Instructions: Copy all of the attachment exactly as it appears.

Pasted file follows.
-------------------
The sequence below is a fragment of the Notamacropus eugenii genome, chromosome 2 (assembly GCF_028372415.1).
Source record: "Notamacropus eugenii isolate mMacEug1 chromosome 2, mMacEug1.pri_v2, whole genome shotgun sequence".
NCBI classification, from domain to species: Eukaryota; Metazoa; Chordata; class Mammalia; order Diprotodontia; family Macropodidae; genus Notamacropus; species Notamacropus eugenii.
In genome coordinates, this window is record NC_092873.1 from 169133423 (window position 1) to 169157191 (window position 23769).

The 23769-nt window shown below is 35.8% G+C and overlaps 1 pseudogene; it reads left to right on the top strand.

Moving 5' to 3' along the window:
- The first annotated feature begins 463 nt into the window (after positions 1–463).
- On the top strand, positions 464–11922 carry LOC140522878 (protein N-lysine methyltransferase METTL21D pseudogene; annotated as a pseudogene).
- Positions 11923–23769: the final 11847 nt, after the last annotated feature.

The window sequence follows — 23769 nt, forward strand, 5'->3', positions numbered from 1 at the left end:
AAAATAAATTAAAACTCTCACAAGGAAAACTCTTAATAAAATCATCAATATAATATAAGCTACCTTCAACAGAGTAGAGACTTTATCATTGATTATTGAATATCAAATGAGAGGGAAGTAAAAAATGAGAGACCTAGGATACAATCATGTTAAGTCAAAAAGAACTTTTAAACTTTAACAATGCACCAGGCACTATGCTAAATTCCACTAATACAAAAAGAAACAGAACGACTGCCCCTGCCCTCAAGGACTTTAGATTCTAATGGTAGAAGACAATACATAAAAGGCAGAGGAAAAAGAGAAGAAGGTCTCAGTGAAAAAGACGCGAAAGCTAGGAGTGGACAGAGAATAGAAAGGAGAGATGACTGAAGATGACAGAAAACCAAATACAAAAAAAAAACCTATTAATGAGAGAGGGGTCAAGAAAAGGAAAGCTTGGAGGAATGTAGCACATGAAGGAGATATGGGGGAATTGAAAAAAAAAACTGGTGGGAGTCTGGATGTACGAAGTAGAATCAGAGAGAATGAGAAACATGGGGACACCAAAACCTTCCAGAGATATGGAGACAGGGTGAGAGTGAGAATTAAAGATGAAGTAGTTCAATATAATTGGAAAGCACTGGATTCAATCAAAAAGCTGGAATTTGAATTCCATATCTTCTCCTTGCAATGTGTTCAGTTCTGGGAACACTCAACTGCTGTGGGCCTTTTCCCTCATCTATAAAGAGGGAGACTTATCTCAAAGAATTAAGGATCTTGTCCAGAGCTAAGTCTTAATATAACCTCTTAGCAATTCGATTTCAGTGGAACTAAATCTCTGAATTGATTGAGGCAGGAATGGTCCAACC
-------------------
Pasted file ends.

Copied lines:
The sequence below is a fragment of the Notamacropus eugenii genome, chromosome 2 (assembly GCF_028372415.1).
Source record: "Notamacropus eugenii isolate mMacEug1 chromosome 2, mMacEug1.pri_v2, whole genome shotgun sequence".
NCBI classification, from domain to species: Eukaryota; Metazoa; Chordata; class Mammalia; order Diprotodontia; family Macropodidae; genus Notamacropus; species Notamacropus eugenii.
In genome coordinates, this window is record NC_092873.1 from 169133423 (window position 1) to 169157191 (window position 23769).

The 23769-nt window shown below is 35.8% G+C and overlaps 1 pseudogene; it reads left to right on the top strand.

Moving 5' to 3' along the window:
- The first annotated feature begins 463 nt into the window (after positions 1–463).
- On the top strand, positions 464–11922 carry LOC140522878 (protein N-lysine methyltransferase METTL21D pseudogene; annotated as a pseudogene).
- Positions 11923–23769: the final 11847 nt, after the last annotated feature.

The window sequence follows — 23769 nt, forward strand, 5'->3', positions numbered from 1 at the left end:
AAAATAAATTAAAACTCTCACAAGGAAAACTCTTAATAAAATCATCAATATAATATAAGCTACCTTCAACAGAGTAGAGACTTTATCATTGATTATTGAATATCAAATGAGAGGGAAGTAAAAAATGAGAGACCTAGGATACAATCATGTTAAGTCAAAAAGAACTTTTAAACTTTAACAATGCACCAGGCACTATGCTAAATTCCACTAATACAAAAAGAAACAGAACGACTGCCCCTGCCCTCAAGGACTTTAGATTCTAATGGTAGAAGACAATACATAAAAGGCAGAGGAAAAAGAGAAGAAGGTCTCAGTGAAAAAGACGCGAAAGCTAGGAGTGGACAGAGAATAGAAAGGAGAGATGACTGAAGATGACAGAAAACCAAATACAAAAAAAAAACCTATTAATGAGAGAGGGGTCAAGAAAAGGAAAGCTTGGAGGAATGTAGCACATGAAGGAGATATGGGGGAATTGAAAAAAAAAACTGGTGGGAGTCTGGATGTACGAAGTAGAATCAGAGAGAATGAGAAACATGGGGACACCAAAACCTTCCAGAGATATGGAGACAGGGTGAGAGTGAGAATTAAAGATGAAGTAGTTCAATATAATTGGAAAGCACTGGATTCAATCAAAAAGCTGGAATTTGAATTCCATATCTTCTCCTTGCAATGTGTTCAGTTCTGGGAACACTCAACTGCTGTGGGCCTTTTCCCTCATCTATAAAGAGGGAGACTTATCTCAAAGAATTAAGGATCTTGTCCAGAGCTAAGTCTTAATATAACCTCTTAGCAATTCGATTTCAGTGGAACTAAATCTCTGAATTGATTGAGGCAGGAATGGTCCAACC